Snyder, who operates a trucking business, told the Journal that his job list for the day revealed that Kane was driving a truck to Cazenovia Wednesday and would be out of town for the day.

On April 10, 1930, Kane was sent to Atlanta federal penitentiary for smuggling ale across Lake Ontario. He was released on parole several months ago and has been working for Snyder since.

Another boat in which several men set out to seek the missing craft in which Kane was reported a passenger, has also failed to reappear. Coast Guard officials are seeking this boat also.

One of the men aboard was known by two last names, Sheridan and Sheldon, and he was identified by both during coverage of the fatal voyage.

Oswego Palladium-Times, January 8, 1931
Hope for the safety of three men who left the Main Ducks Islands last Friday for Bath, Ontario, was given up Thursday, following the discovery of a piece of the speedboat in which they set out for the mainland, washed up on the beach at Amherst Island in the Bay of Quinte.

Those missing and believed victims of a winter gale and storm are:

• Captain William Sheldon, Charlotte, New York
• Cecil Phillips, Kingston, Ontario
• Anthony Kane, Solvay, New York

A searching party consisting of Stanley Fairbanks, Russell Wemp and Walter Riley took a power boat Saturday to endeavor to locate the missing men, setting out from Bath, and were themselves caught in a heavy sea and rising water and were forced to take shelter at the False Duck Islands, and with the wind and sea moderating were able Thursday to reach Amherst Island, from where they sent word to Kingston, Ontario, that they were safe, but that unquestionably the other boat and its crew had been lost. They searched all possible island refuges and found nothing but a piece of the engine cover of the missing speedboat and a cushion, both readily identified.

Sheldon, Phillips, Kane, and a fourth man left Bath, Ontario, in a heavily powered motorboat on December 24, and were missing for several days until they were finally located on the Main Ducks, where they had put in to make repairs to the 12-cylinder motor of their boat. Airplanes were sent out from Kingston and located the boat there, and then a fishing boat made the trip from Kingston to the islands, on which the fourth member of the crew returned to Kingston and came to Oswego. It was his return that gave rise to the report Wednesday in the Palladium-Times that the other three were safe and that the boat was somewhere on the south shore of the lake.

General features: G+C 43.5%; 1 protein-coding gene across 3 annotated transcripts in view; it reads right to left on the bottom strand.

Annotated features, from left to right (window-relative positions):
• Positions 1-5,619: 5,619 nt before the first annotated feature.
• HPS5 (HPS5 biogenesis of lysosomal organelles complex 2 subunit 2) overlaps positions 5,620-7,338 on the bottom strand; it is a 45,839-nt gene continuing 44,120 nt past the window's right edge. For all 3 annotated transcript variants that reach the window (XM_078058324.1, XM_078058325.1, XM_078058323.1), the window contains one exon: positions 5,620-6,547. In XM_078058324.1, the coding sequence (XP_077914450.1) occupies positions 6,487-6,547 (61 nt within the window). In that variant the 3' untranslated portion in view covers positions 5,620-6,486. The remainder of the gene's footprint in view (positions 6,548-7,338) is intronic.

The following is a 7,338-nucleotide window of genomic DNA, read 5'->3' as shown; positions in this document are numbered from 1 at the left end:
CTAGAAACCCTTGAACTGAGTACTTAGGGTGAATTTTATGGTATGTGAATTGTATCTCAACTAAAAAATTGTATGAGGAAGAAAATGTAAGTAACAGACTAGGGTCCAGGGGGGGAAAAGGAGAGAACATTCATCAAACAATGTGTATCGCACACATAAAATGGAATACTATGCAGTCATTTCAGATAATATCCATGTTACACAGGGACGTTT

Instead, after the departure of the fourth member of the crew, Sheldon and his two associates left the Main Ducks, probably for Bath, although they did not make their destination known. That was the last seen of them, but shortly after their departure there was a change in weather and a shift of wind, with the start of bad weather.

Efforts earlier in the week to get a plane from Kingston to make a search failed when the plane crashed trying to take off on a snow-covered field. The tug, Salvage Prince, made a trip from Kingston, but failed to secure any information other than that which had already been known.

Sheldon is well known along both sides of Lake Ontario. He is not a bootlegger, according to border patrolmen, but has been master of small boats in smuggling ventures from Canada to the United States, and had been known for his hardiness and willingness to take chances in all kinds of weather. He operated for several years through the channels made in the ice floes on the lake between Charlotte and Cobourg, Ontario, and once was arrested by border patrolmen off Sodus Point when his motorboat froze in the ice.

Phillips is a Canadian, either a former aviator or an aviation mechanic and an expert on motors.